The Essence of Tradition

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Okay. So, I’m a little biased about today’s blogger. Possibly, it’s because she has three of the cutest kids on the planet. Or maybe it’s because she was one of the cutest kids on the planet. (I have experiential knowledge on both counts). You’ve already read about her within my blog, but this is my daughter’s first time to guest post for Hungry For More.


Hannah Svebakken (it’s pronounced “Svay-bah-ken” in case you are wondering) is a free-lance graphic artist and stay-at-home mom. I’m so proud of who she has become and can’t wait to have a cup of Hot Spiced Punch with her next week. 




Christmas is such a magical time of year.  I think one thing that makes it so wonderful is the way we can pile memories upon memories.  Christmastime, in a way different than any other time of the year, is full of traditions shared with family.


As I look back to childhood Christmases, I fondly remember traditions and family.  Decorating the Christmas tree with family on the day after Thanksgiving.  Drinking Memaw’s Hot Spiced Punch. Writing a letter to Jesus each Christmas Eve and placing it in the manger handmade by my Dad.  Putting nativities up all around the house.  


But now, with my own little family, I’ve realized that there are very few of the childhood traditions that we carry out in quite the same way.  We usually aren’t home on the day after Thanksgiving, and I am the only one (so far!) that really cares for Memaw’s Hot Spiced Punch.  My children are not yet old enough to write, but we do love to put up nativities all through the house.


So it seems that what is important about traditions is not necessarily the action, but the essence. 


I am drawn to Psalm 78:1-7:


“Incline your ears to the words of my mouth! …Things that we have heard and known, that our fathers have told us.


We will not hide them from their children, but tell to the coming generation the glorious deeds of the Lord, and His might, and the wonders that He has done…


He commanded our fathers to teach to their children, that the next generation might know them, the children yet unborn,
and arise and tell them to their children, so that they should set their hope in God and not forget the works of God, but keep His commandments.”


Listen, remember the teachings of God. Teach your children, that they may teach their children, who will turn and teach their children, who will even pass it on to their children.  


What a story!  Passed down from generation to generation. 


Why?  So that they should set their hope in God and not forget Him. 


Traditions are a way of remembering the past, so that we can have HOPE in the future.  Because we remember God’s faithfulness in the past, we are able to HOPE for our future.


I am in the middle of this trail of generations.  


When Memaw made her Hot Spiced Punch and sipped it with little Kandy, I know she quietly, earnestly told her daughter that the only reason we have HOPE is because of Christ.  


When my mother started the tradition of our family writing letters to Jesus, she was silently pleading with Him that He would spark FAITH in her daughters’ hearts (Hebrews 11:1).  


And I know that as I unpack nativities with my children, and set them up throughout the house, I PRAY that Jesus would be more to them than a baby in a manger.  That He would become Lord of their hearts – hearts that find their HOPE in Christ (Romans 8:23-25).


We pray that our children will set their hope in God.  For God alone can grant FAITH to those who HOPE in him.  Our traditions and stories cannot save our children. The essence lies with Christ, who is faithful (John 6:37).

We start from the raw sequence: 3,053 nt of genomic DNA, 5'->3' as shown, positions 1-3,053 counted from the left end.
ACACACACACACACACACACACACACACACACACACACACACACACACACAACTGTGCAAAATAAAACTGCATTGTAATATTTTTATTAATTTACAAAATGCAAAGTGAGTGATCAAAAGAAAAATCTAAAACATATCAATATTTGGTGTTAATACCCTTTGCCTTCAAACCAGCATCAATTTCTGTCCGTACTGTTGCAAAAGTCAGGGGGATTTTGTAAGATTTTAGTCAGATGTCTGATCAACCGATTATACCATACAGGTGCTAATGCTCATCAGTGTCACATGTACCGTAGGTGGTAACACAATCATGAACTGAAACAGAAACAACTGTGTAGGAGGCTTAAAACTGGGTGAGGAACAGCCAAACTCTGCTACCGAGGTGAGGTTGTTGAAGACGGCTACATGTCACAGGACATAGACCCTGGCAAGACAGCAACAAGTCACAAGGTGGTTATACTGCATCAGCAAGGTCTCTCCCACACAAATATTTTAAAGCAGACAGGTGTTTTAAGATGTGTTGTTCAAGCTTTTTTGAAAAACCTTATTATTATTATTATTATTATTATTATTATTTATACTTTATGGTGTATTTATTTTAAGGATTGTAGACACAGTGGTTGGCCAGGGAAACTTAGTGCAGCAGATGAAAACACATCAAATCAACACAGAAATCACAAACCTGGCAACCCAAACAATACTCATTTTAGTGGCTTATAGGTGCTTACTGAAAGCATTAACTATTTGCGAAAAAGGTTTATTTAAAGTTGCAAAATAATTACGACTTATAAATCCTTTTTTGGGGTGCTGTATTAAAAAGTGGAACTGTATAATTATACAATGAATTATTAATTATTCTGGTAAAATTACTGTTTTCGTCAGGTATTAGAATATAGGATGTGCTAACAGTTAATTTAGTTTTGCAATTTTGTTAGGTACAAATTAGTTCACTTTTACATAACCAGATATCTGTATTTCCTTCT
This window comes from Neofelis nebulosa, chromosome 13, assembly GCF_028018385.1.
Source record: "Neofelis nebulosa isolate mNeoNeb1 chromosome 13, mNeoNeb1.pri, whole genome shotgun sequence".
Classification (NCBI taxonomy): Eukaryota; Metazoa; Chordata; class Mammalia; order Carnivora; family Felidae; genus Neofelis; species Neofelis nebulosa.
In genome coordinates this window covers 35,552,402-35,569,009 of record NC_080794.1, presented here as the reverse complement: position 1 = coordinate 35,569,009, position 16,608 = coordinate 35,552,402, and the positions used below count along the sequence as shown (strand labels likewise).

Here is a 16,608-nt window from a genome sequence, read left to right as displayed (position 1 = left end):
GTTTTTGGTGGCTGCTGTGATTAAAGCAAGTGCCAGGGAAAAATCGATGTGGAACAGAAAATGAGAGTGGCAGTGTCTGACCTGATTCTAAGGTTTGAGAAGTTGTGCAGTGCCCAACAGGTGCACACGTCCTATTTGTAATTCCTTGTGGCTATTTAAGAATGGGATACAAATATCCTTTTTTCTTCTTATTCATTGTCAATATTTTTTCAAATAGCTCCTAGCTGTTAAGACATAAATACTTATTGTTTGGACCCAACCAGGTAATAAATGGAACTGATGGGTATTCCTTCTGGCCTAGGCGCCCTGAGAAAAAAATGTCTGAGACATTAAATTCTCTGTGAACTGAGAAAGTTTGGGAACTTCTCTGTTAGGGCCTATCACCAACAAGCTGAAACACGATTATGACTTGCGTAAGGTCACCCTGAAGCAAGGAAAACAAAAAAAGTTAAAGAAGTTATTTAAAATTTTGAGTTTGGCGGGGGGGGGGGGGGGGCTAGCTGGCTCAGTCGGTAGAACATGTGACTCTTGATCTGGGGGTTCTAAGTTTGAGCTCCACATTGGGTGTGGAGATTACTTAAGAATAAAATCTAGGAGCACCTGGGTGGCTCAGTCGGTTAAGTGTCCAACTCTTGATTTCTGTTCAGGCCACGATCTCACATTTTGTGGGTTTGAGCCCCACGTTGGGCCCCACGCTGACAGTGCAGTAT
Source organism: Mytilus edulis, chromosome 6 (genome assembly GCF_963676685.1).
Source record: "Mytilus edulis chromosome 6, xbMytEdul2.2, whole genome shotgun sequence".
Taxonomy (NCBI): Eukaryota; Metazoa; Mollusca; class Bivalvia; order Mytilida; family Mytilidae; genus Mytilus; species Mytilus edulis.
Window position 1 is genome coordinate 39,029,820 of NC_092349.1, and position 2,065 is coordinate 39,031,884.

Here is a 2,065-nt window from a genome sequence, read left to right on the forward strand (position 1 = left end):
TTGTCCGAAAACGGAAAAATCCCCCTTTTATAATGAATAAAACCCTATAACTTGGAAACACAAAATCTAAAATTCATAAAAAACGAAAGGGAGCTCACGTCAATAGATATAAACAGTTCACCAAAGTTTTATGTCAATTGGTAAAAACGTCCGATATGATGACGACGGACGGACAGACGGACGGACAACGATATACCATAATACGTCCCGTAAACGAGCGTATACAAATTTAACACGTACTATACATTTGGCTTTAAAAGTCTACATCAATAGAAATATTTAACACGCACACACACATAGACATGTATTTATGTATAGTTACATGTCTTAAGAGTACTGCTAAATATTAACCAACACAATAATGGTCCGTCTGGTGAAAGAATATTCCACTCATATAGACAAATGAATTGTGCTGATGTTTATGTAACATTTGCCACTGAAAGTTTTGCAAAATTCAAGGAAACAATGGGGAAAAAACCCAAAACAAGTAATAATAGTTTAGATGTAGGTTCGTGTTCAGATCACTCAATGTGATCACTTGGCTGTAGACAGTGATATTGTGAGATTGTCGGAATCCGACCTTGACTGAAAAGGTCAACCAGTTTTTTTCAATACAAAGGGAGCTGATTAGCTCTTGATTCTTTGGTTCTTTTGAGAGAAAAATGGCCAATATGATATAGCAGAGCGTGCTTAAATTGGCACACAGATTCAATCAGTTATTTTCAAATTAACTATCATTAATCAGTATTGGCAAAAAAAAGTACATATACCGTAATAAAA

We fill our days with stories of the works of God, so that our children will not forget.  This season of Christmas allows us to share in a unique way the HOPE that Jesus brought to the world.


“For to us a Child is born, to us a Son is given; and the government shall be upon His shoulder, and His name shall be called Wonderful Counselor, Mighty God, Everlasting Father, Prince of Peace.” (Isaiah 9:6)  


We carry on traditions and tell our children the wonders of our God, so that none of us will forget.  So that they will see: this has meaning.  This is important.  This is worth remembering.


The punch and the nativities are special.  And sometimes traditions involve sugar and decorations.  But the reason we seek to make special memories this time of year is because we want to remember the baby that gave us HOPE (Titus 3:4-7).


We celebrate this season, carry out traditions, sing songs and deck the halls because HOPE was born into a hopeless world.  And through faith in Him, HOPE can be birthed in our own hearts (1 Peter 1:3-5).


“Incline your ears to the words of my mouth” (Psalm 78:1).  I pray that as you do so, “the God of hope fill you with all joy and peace in believing, so that by the power of the Holy Spirit you may abound in HOPE.” (Romans 15:13)


MeMaw’s Hot Spiced Punch


2 46 oz. containers of 100% Cranberry Juice

2 46 oz. cans of pineapple juice

6-8 “Constant Comment” tea bags (other orange or apple spiced teas will also work)

6 cinnamon sticks

1 pkt. Crystal Light powdered lemonade drink mix


Percolator method: Pour both juices into the bottom of the percolator. Place other three ingredients into top of percolator basket. Plug in and allow to perk through full cycle. Serve. (Best if percolator has never made coffee, as these continue to have a slight coffee scent/flavor even after washed.)


Stove top: Remove tags from tea bags. Combine all ingredients into a large soup pot. Allow to simmer on low for 30 minutes before serving. 


Note: Recipe may be halved. You can experiment with your favorite tea bags, flavored cranberry juices and even add cloves. Using cranberry cocktail blends will result in a sweeter punch.


Hannah beginning Christmas traditions at age two.